Joe Camilleri, saxophonist, producer, songwriter, vocalist, bandleader and conceptualise has a distinct aversion to fame and the restrictions of a high public profile. He prefers to make music when and how he likes it, for whomever might be listening at the time. Sometimes that approach sells large numbers of records and sometimes it slips right by the public unnoticed, either way, the mature outpourings of Joe's 'musical sponge' approach are never less than engaging and often inspiring.
Every time Camilleri enters a recording studio he pays witting or unwitting tribute to his heroes. The most obvious, and enduring, are Van Morrison and Mink De Ville but the other tinges are unmistakable — Chuck Berry, Clifton Chenier, Ray Charles, Bobby Womack, Jacob Miller, Otis Redding, Don Covay and John Lee Hooker. "You have to deal with your influences", muses Joe, "but if you learn your craft listening to the best people in the world, you can't go too far wrong. At the moment I'm trying very hard, vocally, to just sound like myself but in the end I'm a music fan and that can be quite a passionate thing."
Camilleri was born in Malta during 1948, the third of ten children. In 1964 he was singing with a band called The Brollies, then joined up with ex-Captain Matchbox member Dave Flett in the King Bees. After they split, Camilleri retired from rock'n'roll for a few years, resurfacing as leader of the Adderley Smith Blues Band in I 970. Two years later he was with Lipp & The Double Decker Brothers and, even later, toured WA mining towns with Flett and Skyhooks founder Peter Starkie — as Roger Rocket & The Millionaires. Back in Melbourne, Camilleri played with The Sharks and then The Pelaco Brothers, who recorded a memorable EP. This led to a brief association with Mushroom Records for the Christmas 1975 single "Run Run Rudolph" (as Jo Jo Zep), produced by Ross Wilson. Camilleri was then asked to open for Skyhooks at a Myer Music Bowl concert in Melbourne and recruited Gary Young, John Powers, Wayne Burt and Jeff Burstin. Thus was born Jo Jo Zep & The Falcons, who debuted on vinyl with "Beatin' Around The Bush", which was featured in the film Oz.
|Joe Camilleri & Jane Clifton (Coundown 1982)|
The hard-blowing, hot-swinging Falcons were a distillation of a decade of diligently noncommercial urban blues bands. They stood their uncompromised ground until Australian rock caught up with them and then proceeded to blow everyone else offstage with contagious boogie of a relevant and intelligent nature. Highly regarded in diverse musical circles, they toured with Graham Parker & The Rumour and were invited to play at the 1960 Montreaux Jazz Festival, in the wake of the acclaimed 'Screaming Targets' album and two strong chart hits, "Hit and Run" and "Shape I'm In".
The band continued on its winning way with the 'Hats Off Step Lively' album and 'Dexterity' mini-LP but by 1982, Joe had dispensed with The Falcons and was in the upper reaches of the charts with "Taxi Mary", as plain Jo Jo Zep. The 'Cha' album moved Joe away from straight R&B into elements of jazz, latin big band, reggae, zydeco, ska and salsa. He hit the road with an ambitious 11-piece brass-heavy band, including vocalist Jane Clifton and in 1983 undertook the Work Imperative tour with Cherine (sister of I'm Talking's Zan) and fellow Van Morrison freak Joe Creighton. [extract from "External Combustion" by Glenn A Baker, 1990. p146-147]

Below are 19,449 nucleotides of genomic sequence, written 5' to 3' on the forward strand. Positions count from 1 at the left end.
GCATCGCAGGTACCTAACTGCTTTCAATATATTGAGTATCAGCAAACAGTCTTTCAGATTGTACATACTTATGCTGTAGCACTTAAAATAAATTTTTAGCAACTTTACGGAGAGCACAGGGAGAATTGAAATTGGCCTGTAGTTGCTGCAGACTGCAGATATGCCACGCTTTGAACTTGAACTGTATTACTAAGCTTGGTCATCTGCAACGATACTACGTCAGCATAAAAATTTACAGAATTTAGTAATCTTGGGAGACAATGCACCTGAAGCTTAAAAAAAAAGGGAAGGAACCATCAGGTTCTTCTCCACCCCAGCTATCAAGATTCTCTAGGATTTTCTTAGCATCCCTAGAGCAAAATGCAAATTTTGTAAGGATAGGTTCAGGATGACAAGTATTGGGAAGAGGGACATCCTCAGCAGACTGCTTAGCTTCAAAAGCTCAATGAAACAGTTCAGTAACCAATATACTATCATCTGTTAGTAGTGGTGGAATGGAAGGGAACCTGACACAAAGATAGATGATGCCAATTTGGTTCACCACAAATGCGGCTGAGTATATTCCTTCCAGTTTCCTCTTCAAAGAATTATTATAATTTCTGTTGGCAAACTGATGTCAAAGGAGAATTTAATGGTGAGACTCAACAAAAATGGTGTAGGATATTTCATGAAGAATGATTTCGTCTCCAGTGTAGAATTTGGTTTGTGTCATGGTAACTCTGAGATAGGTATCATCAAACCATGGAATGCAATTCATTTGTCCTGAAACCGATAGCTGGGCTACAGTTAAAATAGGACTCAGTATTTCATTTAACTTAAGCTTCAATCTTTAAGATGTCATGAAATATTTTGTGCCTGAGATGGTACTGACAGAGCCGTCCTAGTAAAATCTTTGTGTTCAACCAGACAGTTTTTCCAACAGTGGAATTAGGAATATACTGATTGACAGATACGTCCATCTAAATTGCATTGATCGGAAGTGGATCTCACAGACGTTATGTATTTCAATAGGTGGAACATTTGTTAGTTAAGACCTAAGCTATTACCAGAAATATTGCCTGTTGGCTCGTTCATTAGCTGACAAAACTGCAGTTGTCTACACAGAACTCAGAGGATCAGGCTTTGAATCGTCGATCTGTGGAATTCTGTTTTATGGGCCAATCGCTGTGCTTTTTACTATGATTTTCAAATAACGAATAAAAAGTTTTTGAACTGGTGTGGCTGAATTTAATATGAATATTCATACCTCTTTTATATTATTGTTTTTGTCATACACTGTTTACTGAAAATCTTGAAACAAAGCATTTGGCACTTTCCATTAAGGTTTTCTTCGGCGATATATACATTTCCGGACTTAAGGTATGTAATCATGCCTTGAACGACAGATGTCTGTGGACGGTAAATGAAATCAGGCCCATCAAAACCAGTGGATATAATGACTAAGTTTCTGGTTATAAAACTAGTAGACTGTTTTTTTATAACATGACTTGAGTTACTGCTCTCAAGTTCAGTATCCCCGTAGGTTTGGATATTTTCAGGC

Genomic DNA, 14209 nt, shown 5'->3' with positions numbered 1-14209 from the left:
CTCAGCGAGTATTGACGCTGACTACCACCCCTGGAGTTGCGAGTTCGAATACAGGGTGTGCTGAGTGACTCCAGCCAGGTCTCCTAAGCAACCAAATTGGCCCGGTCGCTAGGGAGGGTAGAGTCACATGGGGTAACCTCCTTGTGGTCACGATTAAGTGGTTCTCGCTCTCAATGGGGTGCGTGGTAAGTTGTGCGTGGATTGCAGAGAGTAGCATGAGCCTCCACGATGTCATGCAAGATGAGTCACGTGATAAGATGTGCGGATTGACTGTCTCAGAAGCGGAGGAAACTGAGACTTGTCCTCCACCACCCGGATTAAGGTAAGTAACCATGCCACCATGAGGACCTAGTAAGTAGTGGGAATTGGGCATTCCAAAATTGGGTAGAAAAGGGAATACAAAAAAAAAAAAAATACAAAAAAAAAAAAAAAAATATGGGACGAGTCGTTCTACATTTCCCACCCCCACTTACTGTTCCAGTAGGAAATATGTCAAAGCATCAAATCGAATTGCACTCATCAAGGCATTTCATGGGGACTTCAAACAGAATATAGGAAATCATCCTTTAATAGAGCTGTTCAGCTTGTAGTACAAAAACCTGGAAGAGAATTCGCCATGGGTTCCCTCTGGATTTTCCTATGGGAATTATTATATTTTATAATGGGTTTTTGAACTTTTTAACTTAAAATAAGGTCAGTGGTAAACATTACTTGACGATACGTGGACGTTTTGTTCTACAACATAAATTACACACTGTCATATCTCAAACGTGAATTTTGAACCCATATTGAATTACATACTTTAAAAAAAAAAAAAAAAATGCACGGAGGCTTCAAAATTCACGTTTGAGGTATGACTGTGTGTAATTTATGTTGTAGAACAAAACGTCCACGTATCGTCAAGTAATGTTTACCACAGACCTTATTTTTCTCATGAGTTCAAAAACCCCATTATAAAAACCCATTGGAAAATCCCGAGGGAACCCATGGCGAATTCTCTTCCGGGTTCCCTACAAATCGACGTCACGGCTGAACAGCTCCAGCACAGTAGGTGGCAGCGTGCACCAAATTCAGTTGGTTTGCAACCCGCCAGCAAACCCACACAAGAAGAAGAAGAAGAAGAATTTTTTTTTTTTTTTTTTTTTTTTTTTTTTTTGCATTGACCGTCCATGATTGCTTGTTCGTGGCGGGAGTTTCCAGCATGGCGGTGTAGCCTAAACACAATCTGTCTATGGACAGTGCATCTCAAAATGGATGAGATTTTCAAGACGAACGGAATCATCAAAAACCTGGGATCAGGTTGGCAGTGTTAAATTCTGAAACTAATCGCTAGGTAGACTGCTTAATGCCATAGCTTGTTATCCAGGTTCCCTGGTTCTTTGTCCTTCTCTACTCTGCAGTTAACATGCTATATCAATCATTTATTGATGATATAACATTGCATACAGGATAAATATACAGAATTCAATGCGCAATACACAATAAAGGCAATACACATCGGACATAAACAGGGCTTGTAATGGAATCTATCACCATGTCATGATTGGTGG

(Coundown Magazine Vol 7 Jan 1983)
In the November issue of the Countdown Magazine we checked out the half of the Falcons that transformed themselves into the Rock Doctors. Now we come to half of the band who stayed by Joe Camilleri's side as he set about forging a new direction. And new is the operative word.
Joe's third album with producer Pete Solley finds him breaking away from his R&B base and exploring reggae, jazz, techno-pop, Joe Jackson-type big ballads. Caribbean rhythms and more. The result is a heady potpourri, a frothy brew of style and substance. The strong vocal contributions of Jane Clifton give this work a dimension that was not possible during the days of the Falcons.
At the same time,we have lost the Falcon's incomparable handling of surging rhythm and blues and white soul. Still, in the interests of progression, the tradeoff has been worthwhile.
This post consists of MP3 (320kps) ripped from CD (thanks to Motcher76 at Midoztouch) and full album artwork for both LP and CD. I am also including as a bonus track the non-album B-Side to the single Taxi Mary called "This Is Our Time". Cha was a very different style of album to Joe's earlier releases with the Falcons, and I must admit, took me some to appreciate. Although I preferred his earlier 'dance music' with the Falcons, I now understand that change was important to Joe and his final evolution into the Black Sorrows was imminent. Hope ya enjoy this album and when I get time, I might start posting some of his earlier material as Jo Jo Zep and the Falcons.
01 - Walk On By
02 - Taxi Mary
03 - Sherrie
04 - Slave For Love
05 - You're Gonna Get It Boy
06 - Lonely Man
07 - Man Is Just A Boy
08 - Spirit Of The Land
09 - Can't Decide
10 - This is Our Time (Bonus B-Side Single)
Jo Jo Zep were:
Vocals, Saxophone, Clarinet, Organ, Design – Joe Camilleri
Bass – Simon Gyllies
Drum – Linn LM-1
Guitar, Mandolin – Jeff Burstin
Percussion – Des McKenna
Keyboards – Peter Solley
Additional vocals - Jane Clifton
Jo Jo Zep Link (98Mb)